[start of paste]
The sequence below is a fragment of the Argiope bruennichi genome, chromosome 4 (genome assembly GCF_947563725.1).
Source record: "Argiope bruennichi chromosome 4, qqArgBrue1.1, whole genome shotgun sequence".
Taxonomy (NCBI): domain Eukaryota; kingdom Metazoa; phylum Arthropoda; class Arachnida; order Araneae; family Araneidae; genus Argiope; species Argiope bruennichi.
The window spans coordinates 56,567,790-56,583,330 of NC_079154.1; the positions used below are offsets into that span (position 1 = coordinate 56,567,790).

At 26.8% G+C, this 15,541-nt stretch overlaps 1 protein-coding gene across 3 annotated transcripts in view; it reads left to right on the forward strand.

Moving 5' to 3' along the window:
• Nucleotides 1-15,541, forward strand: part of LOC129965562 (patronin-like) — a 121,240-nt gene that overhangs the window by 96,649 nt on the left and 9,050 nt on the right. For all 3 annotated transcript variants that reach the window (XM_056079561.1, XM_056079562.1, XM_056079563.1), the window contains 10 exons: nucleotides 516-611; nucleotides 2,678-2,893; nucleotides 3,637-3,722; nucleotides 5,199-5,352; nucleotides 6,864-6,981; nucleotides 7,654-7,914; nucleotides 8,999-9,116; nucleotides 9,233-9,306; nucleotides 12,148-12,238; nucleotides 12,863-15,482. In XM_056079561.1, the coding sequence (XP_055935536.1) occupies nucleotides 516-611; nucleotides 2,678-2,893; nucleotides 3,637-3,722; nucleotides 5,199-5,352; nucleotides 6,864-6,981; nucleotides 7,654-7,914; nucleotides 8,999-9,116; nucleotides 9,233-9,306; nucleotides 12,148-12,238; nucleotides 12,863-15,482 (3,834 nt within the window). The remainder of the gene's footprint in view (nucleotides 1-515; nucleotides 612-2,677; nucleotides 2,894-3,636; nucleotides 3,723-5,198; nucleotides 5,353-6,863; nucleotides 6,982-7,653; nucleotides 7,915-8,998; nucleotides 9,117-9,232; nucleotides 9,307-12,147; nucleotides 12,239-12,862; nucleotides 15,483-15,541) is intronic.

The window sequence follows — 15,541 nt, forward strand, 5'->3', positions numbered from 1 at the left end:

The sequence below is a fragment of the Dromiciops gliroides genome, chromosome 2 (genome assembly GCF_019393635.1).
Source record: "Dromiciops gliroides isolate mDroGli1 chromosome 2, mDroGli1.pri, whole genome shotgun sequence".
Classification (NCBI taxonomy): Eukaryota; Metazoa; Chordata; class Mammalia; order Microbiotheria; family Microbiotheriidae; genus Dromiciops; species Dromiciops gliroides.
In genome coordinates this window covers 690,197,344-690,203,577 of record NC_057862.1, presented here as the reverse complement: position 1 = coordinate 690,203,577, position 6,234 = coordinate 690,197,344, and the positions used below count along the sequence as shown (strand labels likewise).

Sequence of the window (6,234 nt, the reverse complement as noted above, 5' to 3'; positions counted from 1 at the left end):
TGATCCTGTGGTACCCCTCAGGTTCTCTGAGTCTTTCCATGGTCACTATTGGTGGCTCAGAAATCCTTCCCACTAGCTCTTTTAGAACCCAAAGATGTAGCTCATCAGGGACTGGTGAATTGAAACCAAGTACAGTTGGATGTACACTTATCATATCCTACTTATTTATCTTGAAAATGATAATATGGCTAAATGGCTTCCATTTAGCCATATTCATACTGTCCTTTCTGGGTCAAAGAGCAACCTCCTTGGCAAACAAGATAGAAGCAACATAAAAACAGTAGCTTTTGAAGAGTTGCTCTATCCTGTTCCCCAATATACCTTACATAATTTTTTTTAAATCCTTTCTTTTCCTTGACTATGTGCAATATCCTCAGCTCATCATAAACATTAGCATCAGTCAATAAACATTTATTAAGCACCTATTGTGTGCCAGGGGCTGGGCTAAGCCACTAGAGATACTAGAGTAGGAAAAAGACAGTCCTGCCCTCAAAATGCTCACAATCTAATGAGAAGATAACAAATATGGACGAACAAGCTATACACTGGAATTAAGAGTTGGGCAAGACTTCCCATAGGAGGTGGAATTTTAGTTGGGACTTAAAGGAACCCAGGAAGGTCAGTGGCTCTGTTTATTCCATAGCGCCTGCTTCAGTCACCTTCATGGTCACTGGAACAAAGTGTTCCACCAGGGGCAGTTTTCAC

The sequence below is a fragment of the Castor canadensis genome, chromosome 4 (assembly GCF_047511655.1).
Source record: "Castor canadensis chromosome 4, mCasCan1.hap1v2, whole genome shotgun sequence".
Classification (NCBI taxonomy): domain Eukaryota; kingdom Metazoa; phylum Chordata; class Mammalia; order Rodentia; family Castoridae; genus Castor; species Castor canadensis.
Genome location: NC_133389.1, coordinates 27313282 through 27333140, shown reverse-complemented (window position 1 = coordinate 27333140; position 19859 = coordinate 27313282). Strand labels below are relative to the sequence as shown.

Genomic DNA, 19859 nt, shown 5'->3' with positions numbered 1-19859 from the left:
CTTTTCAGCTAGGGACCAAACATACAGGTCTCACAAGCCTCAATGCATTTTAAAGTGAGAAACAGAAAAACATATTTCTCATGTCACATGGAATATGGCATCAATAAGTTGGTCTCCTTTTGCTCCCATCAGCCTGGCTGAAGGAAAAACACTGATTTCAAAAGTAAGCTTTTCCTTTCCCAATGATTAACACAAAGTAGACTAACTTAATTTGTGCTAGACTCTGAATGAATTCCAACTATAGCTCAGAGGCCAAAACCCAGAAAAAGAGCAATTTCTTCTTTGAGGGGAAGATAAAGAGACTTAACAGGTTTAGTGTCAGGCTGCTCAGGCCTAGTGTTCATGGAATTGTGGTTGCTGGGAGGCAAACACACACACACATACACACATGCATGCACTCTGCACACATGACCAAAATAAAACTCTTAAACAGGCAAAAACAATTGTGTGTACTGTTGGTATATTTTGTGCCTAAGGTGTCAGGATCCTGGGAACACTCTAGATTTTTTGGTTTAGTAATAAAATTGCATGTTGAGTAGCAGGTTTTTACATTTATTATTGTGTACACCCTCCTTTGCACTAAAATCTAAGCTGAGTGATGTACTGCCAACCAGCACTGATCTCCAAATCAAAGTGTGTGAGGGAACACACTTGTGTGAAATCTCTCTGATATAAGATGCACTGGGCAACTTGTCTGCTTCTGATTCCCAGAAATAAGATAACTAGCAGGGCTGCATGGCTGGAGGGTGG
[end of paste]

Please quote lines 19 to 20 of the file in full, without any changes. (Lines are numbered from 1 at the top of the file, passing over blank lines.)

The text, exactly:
Genomic DNA, 19859 nt, shown 5'->3' with positions numbered 1-19859 from the left:
CTTTTCAGCTAGGGACCAAACATACAGGTCTCACAAGCCTCAATGCATTTTAAAGTGAGAAACAGAAAAACATATTTCTCATGTCACATGGAATATGGCATCAATAAGTTGGTCTCCTTTTGCTCCCATCAGCCTGGCTGAAGGAAAAACACTGATTTCAAAAGTAAGCTTTTCCTTTCCCAATGATTAACACAAAGTAGACTAACTTAATTTGTGCTAGACTCTGAATGAATTCCAACTATAGCTCAGAGGCCAAAACCCAGAAAAAGAGCAATTTCTTCTTTGAGGGGAAGATAAAGAGACTTAACAGGTTTAGTGTCAGGCTGCTCAGGCCTAGTGTTCATGGAATTGTGGTTGCTGGGAGGCAAACACACACACACATACACACATGCATGCACTCTGCACACATGACCAAAATAAAACTCTTAAACAGGCAAAAACAATTGTGTGTACTGTTGGTATATTTTGTGCCTAAGGTGTCAGGATCCTGGGAACACTCTAGATTTTTTGGTTTAGTAATAAAATTGCATGTTGAGTAGCAGGTTTTTACATTTATTATTGTGTACACCCTCCTTTGCACTAAAATCTAAGCTGAGTGATGTACTGCCAACCAGCACTGATCTCCAAATCAAAGTGTGTGAGGGAACACACTTGTGTGAAATCTCTCTGATATAAGATGCACTGGGCAACTTGTCTGCTTCTGATTCCCAGAAATAAGATAACTAGCAGGGCTGCATGGCTGGAGGGTGG